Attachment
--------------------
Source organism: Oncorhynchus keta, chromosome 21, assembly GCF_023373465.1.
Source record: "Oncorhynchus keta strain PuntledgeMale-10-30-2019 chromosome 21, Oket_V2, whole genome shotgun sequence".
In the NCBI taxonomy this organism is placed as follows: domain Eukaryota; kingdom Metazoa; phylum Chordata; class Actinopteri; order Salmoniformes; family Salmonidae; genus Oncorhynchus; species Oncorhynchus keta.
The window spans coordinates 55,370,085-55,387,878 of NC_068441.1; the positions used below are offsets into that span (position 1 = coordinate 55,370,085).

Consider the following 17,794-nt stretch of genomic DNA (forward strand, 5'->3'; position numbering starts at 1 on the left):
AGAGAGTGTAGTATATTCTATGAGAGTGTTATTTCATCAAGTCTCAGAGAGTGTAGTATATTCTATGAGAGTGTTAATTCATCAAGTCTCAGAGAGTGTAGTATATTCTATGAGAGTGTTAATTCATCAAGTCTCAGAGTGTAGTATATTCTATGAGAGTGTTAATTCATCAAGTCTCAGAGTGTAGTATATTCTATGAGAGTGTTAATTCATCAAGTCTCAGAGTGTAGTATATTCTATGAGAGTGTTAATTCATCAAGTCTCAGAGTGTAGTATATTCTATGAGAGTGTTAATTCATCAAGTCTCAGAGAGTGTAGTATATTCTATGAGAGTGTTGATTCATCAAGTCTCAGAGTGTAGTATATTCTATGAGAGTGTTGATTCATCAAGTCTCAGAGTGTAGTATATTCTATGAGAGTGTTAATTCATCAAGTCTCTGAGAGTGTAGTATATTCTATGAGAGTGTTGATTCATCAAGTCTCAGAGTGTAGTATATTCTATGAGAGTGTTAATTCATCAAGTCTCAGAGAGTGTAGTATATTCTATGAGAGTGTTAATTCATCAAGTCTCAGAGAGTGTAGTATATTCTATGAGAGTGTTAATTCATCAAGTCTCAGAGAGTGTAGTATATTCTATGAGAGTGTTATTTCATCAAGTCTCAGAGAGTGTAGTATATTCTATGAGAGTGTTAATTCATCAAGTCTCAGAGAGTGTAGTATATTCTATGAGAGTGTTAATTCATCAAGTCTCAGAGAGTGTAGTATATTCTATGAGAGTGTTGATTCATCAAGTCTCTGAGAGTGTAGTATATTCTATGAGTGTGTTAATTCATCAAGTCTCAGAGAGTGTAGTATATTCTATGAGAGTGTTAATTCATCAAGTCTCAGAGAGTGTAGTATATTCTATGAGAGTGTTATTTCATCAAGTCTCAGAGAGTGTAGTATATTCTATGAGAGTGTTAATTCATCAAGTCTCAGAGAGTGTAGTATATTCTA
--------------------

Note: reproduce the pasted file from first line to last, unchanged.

Source organism: Oncorhynchus keta, chromosome 21, assembly GCF_023373465.1.
Source record: "Oncorhynchus keta strain PuntledgeMale-10-30-2019 chromosome 21, Oket_V2, whole genome shotgun sequence".
In the NCBI taxonomy this organism is placed as follows: domain Eukaryota; kingdom Metazoa; phylum Chordata; class Actinopteri; order Salmoniformes; family Salmonidae; genus Oncorhynchus; species Oncorhynchus keta.
The window spans coordinates 55,370,085-55,387,878 of NC_068441.1; the positions used below are offsets into that span (position 1 = coordinate 55,370,085).

Consider the following 17,794-nt stretch of genomic DNA (forward strand, 5'->3'; position numbering starts at 1 on the left):
AGAGAGTGTAGTATATTCTATGAGAGTGTTATTTCATCAAGTCTCAGAGAGTGTAGTATATTCTATGAGAGTGTTAATTCATCAAGTCTCAGAGAGTGTAGTATATTCTATGAGAGTGTTAATTCATCAAGTCTCAGAGTGTAGTATATTCTATGAGAGTGTTAATTCATCAAGTCTCAGAGTGTAGTATATTCTATGAGAGTGTTAATTCATCAAGTCTCAGAGTGTAGTATATTCTATGAGAGTGTTAATTCATCAAGTCTCAGAGTGTAGTATATTCTATGAGAGTGTTAATTCATCAAGTCTCAGAGAGTGTAGTATATTCTATGAGAGTGTTGATTCATCAAGTCTCAGAGTGTAGTATATTCTATGAGAGTGTTGATTCATCAAGTCTCAGAGTGTAGTATATTCTATGAGAGTGTTAATTCATCAAGTCTCTGAGAGTGTAGTATATTCTATGAGAGTGTTGATTCATCAAGTCTCAGAGTGTAGTATATTCTATGAGAGTGTTAATTCATCAAGTCTCAGAGAGTGTAGTATATTCTATGAGAGTGTTAATTCATCAAGTCTCAGAGAGTGTAGTATATTCTATGAGAGTGTTAATTCATCAAGTCTCAGAGAGTGTAGTATATTCTATGAGAGTGTTATTTCATCAAGTCTCAGAGAGTGTAGTATATTCTATGAGAGTGTTAATTCATCAAGTCTCAGAGAGTGTAGTATATTCTATGAGAGTGTTAATTCATCAAGTCTCAGAGAGTGTAGTATATTCTATGAGAGTGTTGATTCATCAAGTCTCTGAGAGTGTAGTATATTCTATGAGTGTGTTAATTCATCAAGTCTCAGAGAGTGTAGTATATTCTATGAGAGTGTTAATTCATCAAGTCTCAGAGAGTGTAGTATATTCTATGAGAGTGTTATTTCATCAAGTCTCAGAGAGTGTAGTATATTCTATGAGAGTGTTAATTCATCAAGTCTCAGAGAGTGTAGTATATTCTA